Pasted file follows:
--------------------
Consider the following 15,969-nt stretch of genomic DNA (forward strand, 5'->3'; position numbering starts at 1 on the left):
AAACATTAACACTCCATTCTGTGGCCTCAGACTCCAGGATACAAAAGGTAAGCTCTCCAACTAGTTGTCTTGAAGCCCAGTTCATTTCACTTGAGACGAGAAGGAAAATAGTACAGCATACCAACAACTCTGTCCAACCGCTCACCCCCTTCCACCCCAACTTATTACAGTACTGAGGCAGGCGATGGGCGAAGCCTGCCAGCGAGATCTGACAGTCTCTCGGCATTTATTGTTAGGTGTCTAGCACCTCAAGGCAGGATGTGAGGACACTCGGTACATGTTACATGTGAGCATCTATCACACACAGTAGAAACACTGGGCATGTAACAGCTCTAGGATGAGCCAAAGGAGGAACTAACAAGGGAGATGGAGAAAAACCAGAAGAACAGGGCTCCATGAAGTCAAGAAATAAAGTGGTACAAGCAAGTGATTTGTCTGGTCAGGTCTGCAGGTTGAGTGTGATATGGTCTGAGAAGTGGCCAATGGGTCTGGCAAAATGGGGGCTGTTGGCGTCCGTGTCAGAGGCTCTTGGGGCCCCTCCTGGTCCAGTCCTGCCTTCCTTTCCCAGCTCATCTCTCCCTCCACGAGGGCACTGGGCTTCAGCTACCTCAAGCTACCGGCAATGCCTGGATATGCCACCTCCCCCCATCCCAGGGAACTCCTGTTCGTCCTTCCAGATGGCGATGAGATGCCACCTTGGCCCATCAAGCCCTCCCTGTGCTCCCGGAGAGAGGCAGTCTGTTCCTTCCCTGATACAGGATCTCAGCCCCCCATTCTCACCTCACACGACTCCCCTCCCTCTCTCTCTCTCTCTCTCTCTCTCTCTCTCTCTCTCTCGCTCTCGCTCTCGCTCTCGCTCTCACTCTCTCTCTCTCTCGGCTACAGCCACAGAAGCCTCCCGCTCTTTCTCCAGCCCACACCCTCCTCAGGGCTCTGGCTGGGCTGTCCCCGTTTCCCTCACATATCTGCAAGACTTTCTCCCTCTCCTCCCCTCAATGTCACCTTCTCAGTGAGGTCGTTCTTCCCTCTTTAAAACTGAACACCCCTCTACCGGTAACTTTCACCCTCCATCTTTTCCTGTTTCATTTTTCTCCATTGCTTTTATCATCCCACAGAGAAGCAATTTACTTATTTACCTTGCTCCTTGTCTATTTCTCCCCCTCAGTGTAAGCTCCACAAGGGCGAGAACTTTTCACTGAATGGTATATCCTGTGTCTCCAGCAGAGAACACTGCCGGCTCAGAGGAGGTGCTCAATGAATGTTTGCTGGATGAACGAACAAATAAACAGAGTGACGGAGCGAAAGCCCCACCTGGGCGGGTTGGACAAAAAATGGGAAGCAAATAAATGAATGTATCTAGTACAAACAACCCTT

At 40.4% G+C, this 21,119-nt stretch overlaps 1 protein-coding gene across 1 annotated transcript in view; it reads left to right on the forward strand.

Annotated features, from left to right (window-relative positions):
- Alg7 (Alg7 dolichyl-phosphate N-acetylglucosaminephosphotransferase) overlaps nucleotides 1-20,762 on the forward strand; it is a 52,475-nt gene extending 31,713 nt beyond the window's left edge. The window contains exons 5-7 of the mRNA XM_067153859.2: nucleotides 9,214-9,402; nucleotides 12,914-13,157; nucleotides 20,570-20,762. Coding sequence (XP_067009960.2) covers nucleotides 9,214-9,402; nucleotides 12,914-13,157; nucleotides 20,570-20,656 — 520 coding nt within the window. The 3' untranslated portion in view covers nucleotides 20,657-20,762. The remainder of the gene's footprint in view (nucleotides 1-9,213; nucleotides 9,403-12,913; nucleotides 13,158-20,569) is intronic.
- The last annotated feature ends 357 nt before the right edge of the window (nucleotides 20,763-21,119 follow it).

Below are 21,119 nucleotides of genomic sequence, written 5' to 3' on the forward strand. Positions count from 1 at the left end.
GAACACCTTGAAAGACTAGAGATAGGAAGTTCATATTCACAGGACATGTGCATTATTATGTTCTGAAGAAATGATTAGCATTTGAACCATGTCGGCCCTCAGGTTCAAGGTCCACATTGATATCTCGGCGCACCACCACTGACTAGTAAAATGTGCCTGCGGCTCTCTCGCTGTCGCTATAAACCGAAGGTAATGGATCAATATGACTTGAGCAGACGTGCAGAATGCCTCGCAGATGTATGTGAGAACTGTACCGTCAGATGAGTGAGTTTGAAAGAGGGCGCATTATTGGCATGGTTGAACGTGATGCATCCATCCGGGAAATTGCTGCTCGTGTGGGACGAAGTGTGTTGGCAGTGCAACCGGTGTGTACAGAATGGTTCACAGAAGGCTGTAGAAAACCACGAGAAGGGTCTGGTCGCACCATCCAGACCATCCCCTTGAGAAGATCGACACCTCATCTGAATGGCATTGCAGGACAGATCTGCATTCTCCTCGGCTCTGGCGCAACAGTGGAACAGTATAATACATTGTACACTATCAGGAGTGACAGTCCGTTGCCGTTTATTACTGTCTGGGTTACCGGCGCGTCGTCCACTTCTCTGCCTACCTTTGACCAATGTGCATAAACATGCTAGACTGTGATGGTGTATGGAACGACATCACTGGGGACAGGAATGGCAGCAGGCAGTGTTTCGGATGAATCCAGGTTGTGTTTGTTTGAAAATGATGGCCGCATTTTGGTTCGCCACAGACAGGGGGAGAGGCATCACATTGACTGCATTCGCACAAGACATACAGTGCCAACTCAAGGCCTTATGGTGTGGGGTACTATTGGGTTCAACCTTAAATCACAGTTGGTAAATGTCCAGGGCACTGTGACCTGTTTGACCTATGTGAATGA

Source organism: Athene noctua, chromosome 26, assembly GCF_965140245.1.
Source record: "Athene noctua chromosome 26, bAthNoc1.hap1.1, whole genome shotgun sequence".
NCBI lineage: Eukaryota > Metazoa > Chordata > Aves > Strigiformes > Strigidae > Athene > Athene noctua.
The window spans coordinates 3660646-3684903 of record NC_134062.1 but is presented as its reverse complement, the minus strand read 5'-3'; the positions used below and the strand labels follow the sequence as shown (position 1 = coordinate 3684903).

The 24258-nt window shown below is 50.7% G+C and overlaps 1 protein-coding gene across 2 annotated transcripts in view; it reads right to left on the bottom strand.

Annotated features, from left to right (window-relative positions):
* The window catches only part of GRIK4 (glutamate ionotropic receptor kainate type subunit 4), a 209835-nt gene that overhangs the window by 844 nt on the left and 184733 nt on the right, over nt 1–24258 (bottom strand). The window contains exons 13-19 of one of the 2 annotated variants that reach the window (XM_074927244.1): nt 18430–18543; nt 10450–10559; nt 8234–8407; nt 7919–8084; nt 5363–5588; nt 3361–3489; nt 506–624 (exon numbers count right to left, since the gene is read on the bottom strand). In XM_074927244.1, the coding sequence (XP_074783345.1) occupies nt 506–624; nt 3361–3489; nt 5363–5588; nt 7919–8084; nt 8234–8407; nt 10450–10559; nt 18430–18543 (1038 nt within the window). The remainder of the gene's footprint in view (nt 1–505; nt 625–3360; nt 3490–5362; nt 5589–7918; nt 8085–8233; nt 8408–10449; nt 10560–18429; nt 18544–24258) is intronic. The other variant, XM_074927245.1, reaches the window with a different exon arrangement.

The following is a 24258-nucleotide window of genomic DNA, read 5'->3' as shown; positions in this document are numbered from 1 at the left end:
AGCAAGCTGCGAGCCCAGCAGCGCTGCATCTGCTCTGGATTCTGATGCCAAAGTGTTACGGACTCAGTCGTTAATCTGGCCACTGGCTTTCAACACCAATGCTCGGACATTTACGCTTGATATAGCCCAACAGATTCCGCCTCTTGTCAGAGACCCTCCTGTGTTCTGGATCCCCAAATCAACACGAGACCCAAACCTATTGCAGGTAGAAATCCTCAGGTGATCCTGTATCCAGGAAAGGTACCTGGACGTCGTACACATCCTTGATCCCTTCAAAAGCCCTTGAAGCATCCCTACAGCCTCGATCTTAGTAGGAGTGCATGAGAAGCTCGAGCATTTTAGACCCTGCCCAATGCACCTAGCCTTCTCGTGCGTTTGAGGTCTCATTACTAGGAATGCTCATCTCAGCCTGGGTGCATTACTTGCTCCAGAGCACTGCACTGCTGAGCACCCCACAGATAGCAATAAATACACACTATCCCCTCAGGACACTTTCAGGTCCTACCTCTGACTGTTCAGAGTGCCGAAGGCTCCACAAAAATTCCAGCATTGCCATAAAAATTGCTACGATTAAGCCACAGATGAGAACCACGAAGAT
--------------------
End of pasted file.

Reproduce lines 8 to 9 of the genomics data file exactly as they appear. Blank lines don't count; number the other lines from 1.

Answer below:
GAACACCTTGAAAGACTAGAGATAGGAAGTTCATATTCACAGGACATGTGCATTATTATGTTCTGAAGAAATGATTAGCATTTGAACCATGTCGGCCCTCAGGTTCAAGGTCCACATTGATATCTCGGCGCACCACCACTGACTAGTAAAATGTGCCTGCGGCTCTCTCGCTGTCGCTATAAACCGAAGGTAATGGATCAATATGACTTGAGCAGACGTGCAGAATGCCTCGCAGATGTATGTGAGAACTGTACCGTCAGATGAGTGAGTTTGAAAGAGGGCGCATTATTGGCATGGTTGAACGTGATGCATCCATCCGGGAAATTGCTGCTCGTGTGGGACGAAGTGTGTTGGCAGTGCAACCGGTGTGTACAGAATGGTTCACAGAAGGCTGTAGAAAACCACGAGAAGGGTCTGGTCGCACCATCCAGACCATCCCCTTGAGAAGATCGACACCTCATCTGAATGGCATTGCAGGACAGATCTGCATTCTCCTCGGCTCTGGCGCAACAGTGGAACAGTATAATACATTGTACACTATCAGGAGTGACAGTCCGTTGCCGTTTATTACTGTCTGGGTTACCGGCGCGTCGTCCACTTCTCTGCCTACCTTTGACCAATGTGCATAAACATGCTAGACTGTGATGGTGTATGGAACGACATCACTGGGGACAGGAATGGCAGCAGGCAGTGTTTCGGATGAATCCAGGTTGTGTTTGTTTGAAAATGATGGCCGCATTTTGGTTCGCCACAGACAGGGGGAGAGGCATCACATTGACTGCATTCGCACAAGACATACAGTGCCAACTCAAGGCCTTATGGTGTGGGGTACTATTGGGTTCAACCTTAAATCACAGTTGGTAAATGTCCAGGGCACTGTGACCTGTTTGACCTATGTGAATGA

Source organism: Athene noctua, chromosome 26, assembly GCF_965140245.1.